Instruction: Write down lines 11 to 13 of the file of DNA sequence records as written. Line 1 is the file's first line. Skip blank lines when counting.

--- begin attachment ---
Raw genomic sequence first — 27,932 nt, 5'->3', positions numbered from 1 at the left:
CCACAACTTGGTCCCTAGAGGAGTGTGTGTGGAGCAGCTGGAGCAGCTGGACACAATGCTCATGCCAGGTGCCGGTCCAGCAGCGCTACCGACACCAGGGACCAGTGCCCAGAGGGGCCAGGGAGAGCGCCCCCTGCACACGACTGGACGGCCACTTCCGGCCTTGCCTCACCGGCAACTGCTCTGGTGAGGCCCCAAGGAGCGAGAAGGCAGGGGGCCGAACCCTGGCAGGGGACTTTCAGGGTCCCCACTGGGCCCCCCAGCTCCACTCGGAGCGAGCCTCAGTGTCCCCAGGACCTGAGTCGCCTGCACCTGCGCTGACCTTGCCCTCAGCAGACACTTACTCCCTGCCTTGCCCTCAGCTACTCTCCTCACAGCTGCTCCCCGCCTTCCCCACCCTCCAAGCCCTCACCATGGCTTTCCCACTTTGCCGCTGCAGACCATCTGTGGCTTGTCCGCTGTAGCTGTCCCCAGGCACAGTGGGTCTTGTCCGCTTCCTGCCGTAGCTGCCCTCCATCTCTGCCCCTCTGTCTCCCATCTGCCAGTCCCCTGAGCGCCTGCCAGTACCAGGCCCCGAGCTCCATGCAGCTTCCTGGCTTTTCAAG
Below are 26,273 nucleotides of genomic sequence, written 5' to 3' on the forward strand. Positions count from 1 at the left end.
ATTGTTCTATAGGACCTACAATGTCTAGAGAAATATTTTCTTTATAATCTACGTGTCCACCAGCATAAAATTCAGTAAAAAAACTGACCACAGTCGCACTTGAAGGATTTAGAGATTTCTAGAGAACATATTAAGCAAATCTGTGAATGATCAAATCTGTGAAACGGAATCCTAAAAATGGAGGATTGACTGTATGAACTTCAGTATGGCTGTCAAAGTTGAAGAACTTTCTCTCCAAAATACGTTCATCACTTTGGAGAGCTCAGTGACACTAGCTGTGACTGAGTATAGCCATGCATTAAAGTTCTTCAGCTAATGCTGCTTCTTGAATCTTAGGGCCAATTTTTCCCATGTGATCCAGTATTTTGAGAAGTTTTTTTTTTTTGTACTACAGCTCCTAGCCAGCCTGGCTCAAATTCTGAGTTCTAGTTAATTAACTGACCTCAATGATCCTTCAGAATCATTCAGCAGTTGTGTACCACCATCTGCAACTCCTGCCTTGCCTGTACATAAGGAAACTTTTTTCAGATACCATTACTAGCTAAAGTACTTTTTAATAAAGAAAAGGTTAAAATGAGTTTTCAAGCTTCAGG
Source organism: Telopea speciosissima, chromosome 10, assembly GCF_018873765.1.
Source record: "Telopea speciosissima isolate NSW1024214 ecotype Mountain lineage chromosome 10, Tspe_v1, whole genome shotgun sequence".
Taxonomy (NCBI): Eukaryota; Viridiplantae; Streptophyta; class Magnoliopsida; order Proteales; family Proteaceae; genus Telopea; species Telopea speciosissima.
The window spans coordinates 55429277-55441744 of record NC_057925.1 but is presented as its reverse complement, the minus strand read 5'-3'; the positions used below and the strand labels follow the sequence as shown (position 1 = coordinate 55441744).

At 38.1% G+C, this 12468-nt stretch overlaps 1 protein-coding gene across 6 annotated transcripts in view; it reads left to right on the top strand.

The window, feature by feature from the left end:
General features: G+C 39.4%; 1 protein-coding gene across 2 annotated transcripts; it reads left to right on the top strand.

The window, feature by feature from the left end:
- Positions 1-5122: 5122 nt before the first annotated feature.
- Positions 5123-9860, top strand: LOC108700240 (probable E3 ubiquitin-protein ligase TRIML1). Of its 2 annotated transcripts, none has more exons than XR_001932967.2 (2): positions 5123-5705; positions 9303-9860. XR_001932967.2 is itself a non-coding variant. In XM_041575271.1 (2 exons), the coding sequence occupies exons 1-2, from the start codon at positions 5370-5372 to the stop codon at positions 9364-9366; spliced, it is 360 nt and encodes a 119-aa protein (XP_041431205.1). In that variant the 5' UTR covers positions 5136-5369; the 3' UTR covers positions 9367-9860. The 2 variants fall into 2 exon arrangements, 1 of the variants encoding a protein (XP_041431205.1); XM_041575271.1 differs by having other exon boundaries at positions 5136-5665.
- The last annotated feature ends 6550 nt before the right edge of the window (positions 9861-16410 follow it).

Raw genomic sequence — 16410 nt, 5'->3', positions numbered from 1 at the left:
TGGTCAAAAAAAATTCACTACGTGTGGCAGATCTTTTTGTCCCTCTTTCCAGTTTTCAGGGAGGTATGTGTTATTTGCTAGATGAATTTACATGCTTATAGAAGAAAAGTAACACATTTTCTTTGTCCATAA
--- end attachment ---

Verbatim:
General features: G+C 39.4%; 1 protein-coding gene across 2 annotated transcripts; it reads left to right on the top strand.

The window, feature by feature from the left end:
- Positions 1-5122: 5122 nt before the first annotated feature.